There is an enlarged Allied Dunbar Premiership, the preliminary round of the Tetley's Bitter Cup involving 64 hopefuls and a couple of Anglo- Welsh matches, which have not actually been officially sanctioned but are going ahead anyway, to launch what threatens to be a stormy and crammed season, but one with a great deal of potential for stirring exploits.
And while the arguments about control of the game, its players and its lucrative deals may be the same, thankfully there are some changes of personnel and scene around the clubs. Alain Penaud and Jeremy Thomson have popped up at Saracens, ostensibly to step into the shoes of two legends, Michael Lynagh and Philippe Sella, no doubt they will cut their own swathes through the English club game.
Harlequins will finally have the awesome Zinzan Brooke in one of their famous shirts. He has a threefold challenge as player, captain and coach. David Dantiacq has joined Northampton from Pau, while the Saints also made potentially the best signing of the summer when they bought Pat Lam from the champions, Newcastle. The Australian Pat Howard has entered the Tigers' den at Leicester along with the speedy Canadian wing, Dave Lougheed.
As for the venues, Newcastle, who have themselves switched their big games from Kingston Park to the Gateshead Stadium, begin their defence at Richmond's new base. Richmond are still in the Thames catchment area, just some 35 miles upstream from the inadequate Athletic Ground, where they are sharing the purpose built, impressive Madejski Stadium with Reading Football Club.
London Scottish begin their return to the top flight on new turf as well. Having shared the Athletic Ground with the aforementioned Richmond for a long time they have moved down the A316 to Harlequins' Stoop Memorial Ground in Twickenham and open proceedings against re-named Manchester Sale.
West Hartlepool, who take part in one of the controversial Anglo-Welsh clashes this weekend when they travel to Swansea, must wait until next week before trying out Victoria Park, the home of the town's football club United. It is an odd coincidence that two of the Allied Dunbar Premiership One's new boys should be engaged in activities which, while not completely illegal, certainly do not have the approval of the Rugby Football Union, the Welsh Rugby Union or the International Board. Perhaps the senior members of the top division knew something.
Whatever, Bedford must run the gauntlet of being the first English side to entertain one of the two disaffected Welsh clubs when Cardiff turn up at Goldington Road. Neither of these cross-border matches has Union approved match officials, although presumably the referees who do take charge will not be referred to as scab labour. These outlawed fixtures will take place every weekend that there is a scheduled Premiership programme, reducing the number of official fixtures by one.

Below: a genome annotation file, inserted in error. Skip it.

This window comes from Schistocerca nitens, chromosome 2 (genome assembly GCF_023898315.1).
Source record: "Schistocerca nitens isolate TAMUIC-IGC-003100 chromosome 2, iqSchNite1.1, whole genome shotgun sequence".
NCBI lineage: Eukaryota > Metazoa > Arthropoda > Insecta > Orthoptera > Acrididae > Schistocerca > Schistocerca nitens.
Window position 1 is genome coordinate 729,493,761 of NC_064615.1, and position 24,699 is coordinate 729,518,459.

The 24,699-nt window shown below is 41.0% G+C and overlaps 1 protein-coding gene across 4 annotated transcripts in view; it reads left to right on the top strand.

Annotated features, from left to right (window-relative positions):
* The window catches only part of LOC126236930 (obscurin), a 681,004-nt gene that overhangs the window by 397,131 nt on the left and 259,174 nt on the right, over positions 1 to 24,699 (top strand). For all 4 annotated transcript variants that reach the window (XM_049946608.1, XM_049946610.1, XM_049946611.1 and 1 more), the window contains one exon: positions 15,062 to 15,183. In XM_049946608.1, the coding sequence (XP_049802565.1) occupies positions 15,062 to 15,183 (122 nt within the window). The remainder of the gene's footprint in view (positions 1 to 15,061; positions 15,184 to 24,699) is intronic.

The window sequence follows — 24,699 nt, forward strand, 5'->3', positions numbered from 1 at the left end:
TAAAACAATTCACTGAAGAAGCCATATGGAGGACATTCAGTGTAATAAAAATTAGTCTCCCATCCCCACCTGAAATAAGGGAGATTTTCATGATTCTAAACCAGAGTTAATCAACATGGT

The England coach, Clive Woodward, is going to be a busy man as he enters the final stages of preparations for next year's World Cup. The first thing he has to do is to ensure that those unfortunates who went on the tour to hell when England lost all four Tests in the southern hemisphere in the summer have not been scarred for life. He also has to make sure that the crocks who missed the tortuous trip because of their chronic injuries and ailments have all recovered. Then he has to prepare everyone for a gruelling schedule beginning with two World Cup qualification match es against the Netherlands and Italy in November, followed by one-off Tests against Australia and South Africa before Christmas.
It is no less strenuous for the other home countries. Altogether there are 12 Tests involving Ireland, Scotland, Wales and England before the festive season. Wales then start the year with a match against the fierce Western Samoans - and that is followed by the Five Nations.
The mass withdrawal of labour from the European Cup by the English clubs is possibly a blessing in disguise for the often over-worked players. At least they will not be under quite such severe pressure to perform at the the very top level week-in, week-out.
Everyone seems to be pulling in different directions, though. Something has been missing in the disreputable scrabble that has accompanied professionalism. Something fundamental to the game. A unity of purpose.
No single component of the global network is greater than its whole. No individual, however justified their arguments, can be bigger than the collective. Oh for the days when all players had to worry about was burn- out. Right now there are fires burning within the game that are threatening more than scorched earth. It is time to put the union back in rugby.Reuse content